You know campaign commercials, those things you fast-forward through whenever you can. Despite your best efforts, you've probably seen more of them than you intended to this season and heaven knows, campaigns and outside interest groups have shown no interest in cutting back on them.
Ad spending in this election cycle is poised to break $1 billion dollars, according to the Wesleyan Media Project. In Connecticut, most of the advertising is focused on the highly competitive gubernatorial race with occasional excursions into the 5th Congressional District.
And, as you've probably heard, Connecticut is by some measures the most negative gubernatorial race in the country. Maybe candidates think this is the best use of their money. Decades of research shows that voters remember attack ads more often and more vividly than the positive information a candidate delivers about him or herself.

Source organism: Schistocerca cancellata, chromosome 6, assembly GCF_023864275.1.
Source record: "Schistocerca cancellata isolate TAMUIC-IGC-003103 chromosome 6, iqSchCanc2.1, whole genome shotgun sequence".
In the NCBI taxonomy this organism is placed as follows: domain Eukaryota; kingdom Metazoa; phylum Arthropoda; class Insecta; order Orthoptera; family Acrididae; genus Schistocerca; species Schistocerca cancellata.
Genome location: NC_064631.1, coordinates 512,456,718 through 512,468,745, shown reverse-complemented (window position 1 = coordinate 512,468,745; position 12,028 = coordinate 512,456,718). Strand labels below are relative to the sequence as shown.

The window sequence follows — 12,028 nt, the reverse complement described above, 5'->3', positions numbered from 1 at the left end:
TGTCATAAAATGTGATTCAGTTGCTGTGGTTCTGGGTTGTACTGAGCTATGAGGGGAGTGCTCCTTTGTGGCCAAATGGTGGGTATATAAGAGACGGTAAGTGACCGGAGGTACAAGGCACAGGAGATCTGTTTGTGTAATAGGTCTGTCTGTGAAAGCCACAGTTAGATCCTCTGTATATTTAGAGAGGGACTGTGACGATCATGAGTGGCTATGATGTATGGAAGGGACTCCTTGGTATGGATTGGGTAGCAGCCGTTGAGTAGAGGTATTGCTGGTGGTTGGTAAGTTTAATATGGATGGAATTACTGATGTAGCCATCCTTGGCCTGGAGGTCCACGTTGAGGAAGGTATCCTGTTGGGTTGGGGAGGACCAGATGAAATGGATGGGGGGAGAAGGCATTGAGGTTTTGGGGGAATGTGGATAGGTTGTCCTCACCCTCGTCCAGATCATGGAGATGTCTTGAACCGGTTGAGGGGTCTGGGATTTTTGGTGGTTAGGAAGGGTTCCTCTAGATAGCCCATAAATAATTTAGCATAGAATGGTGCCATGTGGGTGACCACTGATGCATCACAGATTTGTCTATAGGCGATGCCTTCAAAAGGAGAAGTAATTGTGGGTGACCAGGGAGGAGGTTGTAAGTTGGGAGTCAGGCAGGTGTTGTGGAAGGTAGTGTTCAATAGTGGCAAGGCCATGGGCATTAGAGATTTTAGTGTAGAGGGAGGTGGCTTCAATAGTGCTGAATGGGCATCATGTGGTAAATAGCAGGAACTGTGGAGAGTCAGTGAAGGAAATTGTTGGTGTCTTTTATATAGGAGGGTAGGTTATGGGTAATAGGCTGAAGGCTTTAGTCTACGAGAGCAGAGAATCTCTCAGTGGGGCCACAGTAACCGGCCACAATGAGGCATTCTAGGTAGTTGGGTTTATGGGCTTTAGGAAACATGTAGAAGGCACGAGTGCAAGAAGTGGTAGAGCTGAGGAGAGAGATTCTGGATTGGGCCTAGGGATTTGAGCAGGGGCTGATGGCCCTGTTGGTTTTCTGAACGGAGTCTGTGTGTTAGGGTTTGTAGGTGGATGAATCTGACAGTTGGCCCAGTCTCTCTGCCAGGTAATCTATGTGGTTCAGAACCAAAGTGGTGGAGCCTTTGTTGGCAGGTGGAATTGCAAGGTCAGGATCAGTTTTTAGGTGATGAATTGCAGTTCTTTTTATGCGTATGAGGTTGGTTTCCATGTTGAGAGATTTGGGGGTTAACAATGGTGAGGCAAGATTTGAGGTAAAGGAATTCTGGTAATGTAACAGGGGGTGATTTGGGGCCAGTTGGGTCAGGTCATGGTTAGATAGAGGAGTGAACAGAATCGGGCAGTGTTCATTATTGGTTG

One thing we'll ask today is with so many negative ads, can any one stand out.
- Steven Wolfberg is the Principal, and Chief Creative Officer for Cronin and Company
- Chris Knopf is the Chief Executive Officer for Mintz + Hoke and the author of several mystery novels including “Cries of the Lost” and most recently, “A Billion Ways To Die”
- Matt Kaufmann is the political reporter for the Hartford Courant
- Max Reiss is a political reporter for NBC Connecticut and will be a moderator in this Thursday's NBC gubernatorial debate
- "Vote For Me" by Jenny Cash, The Sons of Sue
- "Vote For Me" by Oliver Lawrence
- "Vote For Me" by Chicago